Doctor Eggman and his henchmen, the Hard-Boiled Heavies, are still your main nemeses, but now there’s a boss fight at the end of every level. They get more and more satisfying as you level up. One cool new thing in Sonic Mania is you can play as Sonic, Tails, or Knuckles!

It feels like nothing we loved in the ’90s is safe from being remade, and almost always the remakes don’t live up to the hype we hold dear from our little kid minds. Sonic Mania really does, though. The dazzling colors, the frenetic soundtrack, the gameplay: They all feel familiar, and fresh too. Over at Waypoint, queer gamer Danielle Riendeau hits the egg on the head, calling it “old-new, as if it were drawn in 1991, but never used until now.”

You don’t even have to be Scrooge McDuck-rich to buy it. Sonic Mania is only twenty bucks. That’s less than the original game cost in 1991!

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Heather Hogan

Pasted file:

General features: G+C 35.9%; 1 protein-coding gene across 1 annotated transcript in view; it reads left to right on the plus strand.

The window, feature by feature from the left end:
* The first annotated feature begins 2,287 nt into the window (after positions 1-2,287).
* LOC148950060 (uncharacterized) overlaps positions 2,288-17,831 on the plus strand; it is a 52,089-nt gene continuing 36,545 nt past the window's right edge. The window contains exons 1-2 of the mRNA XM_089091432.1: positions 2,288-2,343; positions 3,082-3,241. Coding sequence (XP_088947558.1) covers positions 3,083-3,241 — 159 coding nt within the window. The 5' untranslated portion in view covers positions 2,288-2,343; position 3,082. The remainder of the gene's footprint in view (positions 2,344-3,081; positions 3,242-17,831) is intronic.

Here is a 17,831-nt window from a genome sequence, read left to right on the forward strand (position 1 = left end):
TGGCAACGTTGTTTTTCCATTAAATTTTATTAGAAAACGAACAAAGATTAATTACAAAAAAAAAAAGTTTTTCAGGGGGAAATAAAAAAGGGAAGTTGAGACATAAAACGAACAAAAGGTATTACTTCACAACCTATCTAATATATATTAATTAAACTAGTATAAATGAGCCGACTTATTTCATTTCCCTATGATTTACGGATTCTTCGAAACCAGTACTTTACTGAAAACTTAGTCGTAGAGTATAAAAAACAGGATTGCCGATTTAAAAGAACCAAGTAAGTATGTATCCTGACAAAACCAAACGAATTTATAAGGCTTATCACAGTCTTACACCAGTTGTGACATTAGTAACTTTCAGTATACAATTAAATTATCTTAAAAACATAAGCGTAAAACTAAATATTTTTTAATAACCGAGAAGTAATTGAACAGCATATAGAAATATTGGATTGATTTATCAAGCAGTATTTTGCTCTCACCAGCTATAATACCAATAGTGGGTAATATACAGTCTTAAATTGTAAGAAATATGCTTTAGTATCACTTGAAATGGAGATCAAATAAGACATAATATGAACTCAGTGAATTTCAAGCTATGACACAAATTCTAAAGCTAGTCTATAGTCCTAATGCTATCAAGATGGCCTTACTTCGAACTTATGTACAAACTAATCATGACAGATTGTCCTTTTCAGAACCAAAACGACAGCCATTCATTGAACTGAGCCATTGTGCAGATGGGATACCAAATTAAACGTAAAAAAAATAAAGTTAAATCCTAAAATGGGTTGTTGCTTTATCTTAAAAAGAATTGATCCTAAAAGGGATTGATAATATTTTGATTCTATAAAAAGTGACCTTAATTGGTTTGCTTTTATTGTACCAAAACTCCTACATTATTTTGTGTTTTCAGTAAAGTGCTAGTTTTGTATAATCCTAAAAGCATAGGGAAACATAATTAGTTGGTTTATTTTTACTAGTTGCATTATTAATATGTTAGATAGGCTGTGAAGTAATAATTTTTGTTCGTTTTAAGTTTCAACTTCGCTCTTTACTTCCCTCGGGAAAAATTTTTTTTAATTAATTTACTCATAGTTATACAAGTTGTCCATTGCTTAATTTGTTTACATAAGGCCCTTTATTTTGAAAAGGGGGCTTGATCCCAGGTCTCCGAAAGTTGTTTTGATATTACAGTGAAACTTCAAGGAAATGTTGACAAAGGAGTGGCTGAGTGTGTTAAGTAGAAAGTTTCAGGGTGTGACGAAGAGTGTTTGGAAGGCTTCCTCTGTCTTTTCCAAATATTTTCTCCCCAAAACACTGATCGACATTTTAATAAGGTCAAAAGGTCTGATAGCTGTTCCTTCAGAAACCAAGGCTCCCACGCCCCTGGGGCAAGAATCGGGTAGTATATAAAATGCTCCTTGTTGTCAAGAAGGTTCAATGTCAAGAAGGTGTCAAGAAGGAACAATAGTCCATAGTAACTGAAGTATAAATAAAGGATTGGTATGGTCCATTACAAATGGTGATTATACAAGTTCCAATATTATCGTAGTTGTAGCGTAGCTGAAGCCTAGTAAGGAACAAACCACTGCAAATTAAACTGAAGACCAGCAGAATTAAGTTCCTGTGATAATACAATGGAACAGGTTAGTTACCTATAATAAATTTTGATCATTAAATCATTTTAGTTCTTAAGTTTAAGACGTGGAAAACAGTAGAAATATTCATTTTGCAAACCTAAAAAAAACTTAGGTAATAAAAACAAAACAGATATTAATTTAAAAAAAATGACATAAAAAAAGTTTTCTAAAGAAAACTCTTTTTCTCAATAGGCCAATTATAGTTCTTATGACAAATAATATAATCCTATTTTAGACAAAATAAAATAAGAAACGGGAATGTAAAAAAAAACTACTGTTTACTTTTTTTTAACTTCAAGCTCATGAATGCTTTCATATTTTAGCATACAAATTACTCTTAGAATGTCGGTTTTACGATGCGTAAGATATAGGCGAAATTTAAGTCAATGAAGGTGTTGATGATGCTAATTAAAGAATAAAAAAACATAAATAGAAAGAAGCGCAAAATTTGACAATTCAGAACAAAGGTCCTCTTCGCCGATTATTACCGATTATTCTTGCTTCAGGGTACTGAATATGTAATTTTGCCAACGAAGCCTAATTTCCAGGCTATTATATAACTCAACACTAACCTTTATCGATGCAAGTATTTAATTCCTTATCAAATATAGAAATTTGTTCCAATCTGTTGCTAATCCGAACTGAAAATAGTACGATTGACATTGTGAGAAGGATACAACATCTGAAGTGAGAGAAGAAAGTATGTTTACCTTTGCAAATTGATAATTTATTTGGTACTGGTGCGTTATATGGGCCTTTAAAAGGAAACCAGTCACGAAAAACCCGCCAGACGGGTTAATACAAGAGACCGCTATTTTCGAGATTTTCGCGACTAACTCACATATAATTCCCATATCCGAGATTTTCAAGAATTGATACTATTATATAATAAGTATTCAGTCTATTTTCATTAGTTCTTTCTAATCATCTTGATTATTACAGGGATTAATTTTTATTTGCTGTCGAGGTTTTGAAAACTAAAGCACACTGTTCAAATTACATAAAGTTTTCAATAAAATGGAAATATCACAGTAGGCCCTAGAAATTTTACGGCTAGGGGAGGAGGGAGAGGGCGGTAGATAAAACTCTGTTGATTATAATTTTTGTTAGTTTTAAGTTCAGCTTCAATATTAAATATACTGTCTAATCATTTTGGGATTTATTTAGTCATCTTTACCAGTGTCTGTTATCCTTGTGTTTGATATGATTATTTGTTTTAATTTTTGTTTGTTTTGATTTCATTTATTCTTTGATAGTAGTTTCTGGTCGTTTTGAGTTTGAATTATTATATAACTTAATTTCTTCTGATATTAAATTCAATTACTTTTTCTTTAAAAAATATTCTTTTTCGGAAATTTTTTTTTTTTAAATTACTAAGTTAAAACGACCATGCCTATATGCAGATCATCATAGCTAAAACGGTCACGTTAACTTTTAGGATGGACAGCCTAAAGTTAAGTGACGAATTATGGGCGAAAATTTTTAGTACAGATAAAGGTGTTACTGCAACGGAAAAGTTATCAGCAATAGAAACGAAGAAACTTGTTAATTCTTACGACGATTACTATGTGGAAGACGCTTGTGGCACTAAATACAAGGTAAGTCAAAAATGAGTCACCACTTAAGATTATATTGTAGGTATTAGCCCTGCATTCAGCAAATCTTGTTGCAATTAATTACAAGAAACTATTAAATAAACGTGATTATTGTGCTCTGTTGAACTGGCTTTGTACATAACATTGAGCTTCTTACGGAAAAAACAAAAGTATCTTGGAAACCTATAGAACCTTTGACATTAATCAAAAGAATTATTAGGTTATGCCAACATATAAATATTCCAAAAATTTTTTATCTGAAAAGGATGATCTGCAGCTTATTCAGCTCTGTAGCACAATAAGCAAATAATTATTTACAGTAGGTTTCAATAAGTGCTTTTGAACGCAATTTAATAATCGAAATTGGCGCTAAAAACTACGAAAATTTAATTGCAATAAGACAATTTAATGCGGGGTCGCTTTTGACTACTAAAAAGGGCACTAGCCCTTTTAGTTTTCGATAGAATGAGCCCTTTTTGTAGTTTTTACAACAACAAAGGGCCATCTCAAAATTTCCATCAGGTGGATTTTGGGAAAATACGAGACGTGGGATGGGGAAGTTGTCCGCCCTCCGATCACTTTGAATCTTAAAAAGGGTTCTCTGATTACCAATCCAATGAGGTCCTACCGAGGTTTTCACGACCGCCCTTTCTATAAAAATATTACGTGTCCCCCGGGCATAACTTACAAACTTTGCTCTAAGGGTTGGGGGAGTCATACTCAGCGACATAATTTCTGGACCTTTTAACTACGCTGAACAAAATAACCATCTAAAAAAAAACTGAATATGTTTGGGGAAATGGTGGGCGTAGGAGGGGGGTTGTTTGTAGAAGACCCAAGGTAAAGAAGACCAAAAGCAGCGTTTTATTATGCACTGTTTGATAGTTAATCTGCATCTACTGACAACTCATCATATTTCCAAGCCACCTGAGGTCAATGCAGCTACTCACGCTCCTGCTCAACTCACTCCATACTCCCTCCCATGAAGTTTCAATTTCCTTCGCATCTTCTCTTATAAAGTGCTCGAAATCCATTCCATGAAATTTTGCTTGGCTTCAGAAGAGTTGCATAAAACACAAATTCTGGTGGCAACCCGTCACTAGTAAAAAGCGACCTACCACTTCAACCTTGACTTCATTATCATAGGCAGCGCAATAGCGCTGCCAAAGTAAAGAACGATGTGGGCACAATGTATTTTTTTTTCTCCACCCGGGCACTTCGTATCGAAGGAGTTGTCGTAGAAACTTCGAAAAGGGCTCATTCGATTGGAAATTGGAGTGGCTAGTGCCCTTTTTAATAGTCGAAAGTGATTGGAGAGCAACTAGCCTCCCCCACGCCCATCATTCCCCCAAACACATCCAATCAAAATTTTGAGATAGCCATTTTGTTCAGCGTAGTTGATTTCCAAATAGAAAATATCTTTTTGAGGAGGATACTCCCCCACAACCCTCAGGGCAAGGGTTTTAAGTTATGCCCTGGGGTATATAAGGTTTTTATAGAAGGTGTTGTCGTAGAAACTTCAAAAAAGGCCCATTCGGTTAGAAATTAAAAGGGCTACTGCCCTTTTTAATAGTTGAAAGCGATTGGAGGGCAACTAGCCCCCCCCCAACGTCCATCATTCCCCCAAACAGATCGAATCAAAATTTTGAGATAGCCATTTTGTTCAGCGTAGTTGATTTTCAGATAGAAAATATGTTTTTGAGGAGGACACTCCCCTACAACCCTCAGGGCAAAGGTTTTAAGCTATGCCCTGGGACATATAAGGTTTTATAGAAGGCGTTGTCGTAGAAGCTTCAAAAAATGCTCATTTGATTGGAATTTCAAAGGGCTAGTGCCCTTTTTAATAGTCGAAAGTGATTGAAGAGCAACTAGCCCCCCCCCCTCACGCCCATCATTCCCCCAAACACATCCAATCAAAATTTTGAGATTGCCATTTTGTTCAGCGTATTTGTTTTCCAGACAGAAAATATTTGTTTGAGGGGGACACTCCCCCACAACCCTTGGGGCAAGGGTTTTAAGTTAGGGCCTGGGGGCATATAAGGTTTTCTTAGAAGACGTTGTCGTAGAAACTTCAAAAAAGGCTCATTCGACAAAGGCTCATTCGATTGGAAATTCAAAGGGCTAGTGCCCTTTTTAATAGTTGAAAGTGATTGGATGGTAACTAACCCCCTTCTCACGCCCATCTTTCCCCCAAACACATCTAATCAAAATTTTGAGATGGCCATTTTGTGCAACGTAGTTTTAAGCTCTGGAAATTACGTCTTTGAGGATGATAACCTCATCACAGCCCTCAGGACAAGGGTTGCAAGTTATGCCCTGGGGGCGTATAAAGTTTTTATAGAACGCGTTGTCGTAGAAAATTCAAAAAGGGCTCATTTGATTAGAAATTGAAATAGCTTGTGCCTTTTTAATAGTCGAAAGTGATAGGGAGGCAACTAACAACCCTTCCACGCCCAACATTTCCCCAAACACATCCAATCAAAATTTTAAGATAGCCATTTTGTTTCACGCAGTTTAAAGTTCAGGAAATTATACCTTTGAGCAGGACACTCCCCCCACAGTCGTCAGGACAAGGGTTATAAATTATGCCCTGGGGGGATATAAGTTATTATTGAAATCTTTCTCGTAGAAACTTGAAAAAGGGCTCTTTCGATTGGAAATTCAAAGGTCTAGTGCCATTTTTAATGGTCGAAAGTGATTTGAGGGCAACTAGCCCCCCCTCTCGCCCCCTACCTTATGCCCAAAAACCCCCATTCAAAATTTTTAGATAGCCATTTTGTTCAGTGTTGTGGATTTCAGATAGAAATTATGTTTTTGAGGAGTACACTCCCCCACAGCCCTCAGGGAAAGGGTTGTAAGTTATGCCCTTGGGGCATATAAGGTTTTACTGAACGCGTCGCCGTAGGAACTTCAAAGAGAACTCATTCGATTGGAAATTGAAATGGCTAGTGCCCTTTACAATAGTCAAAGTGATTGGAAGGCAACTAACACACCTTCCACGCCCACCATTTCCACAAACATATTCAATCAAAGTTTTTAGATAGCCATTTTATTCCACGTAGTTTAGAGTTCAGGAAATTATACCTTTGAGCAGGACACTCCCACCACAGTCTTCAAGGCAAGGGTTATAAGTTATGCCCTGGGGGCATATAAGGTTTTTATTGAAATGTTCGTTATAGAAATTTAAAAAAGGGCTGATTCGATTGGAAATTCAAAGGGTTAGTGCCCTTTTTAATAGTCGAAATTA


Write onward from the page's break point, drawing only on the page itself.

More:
Heather Hogan is an Autostraddle senior editor who lives in New York City with her wife, Stacy, and their cackle of rescued pets. She's a member of the Television Critics Association, GALECA: The Society of LGBTQ Entertainment Critics, and a Rotten Tomatoes Tomatometer critic. You can also find her on Twitter and Instagram.

Heather has written 1718 articles for us.


  1. Oh WOW thanks for writing this! I too never had enough play time on any game. sharing is b.s. This is going to be fun to play with swearing and beer

  2. I got a GameGear just for Sonic(and the color screen because there was no Gameboy color out at the time) as a kid. I even had an emulator on my Windows Phone(an OS ahead of it’s time imho) just to play Sonic 2 & 3. I think I beat both in like a week each my Samsung phone had a good keyboard to game with. The DreamCast version of Sonic and Sonic 3D on my pc wOn the other hand lacked something that the original Sonic and Mario 64 had. Maybe it was way too many characters(I think the game had sonic’s ex)?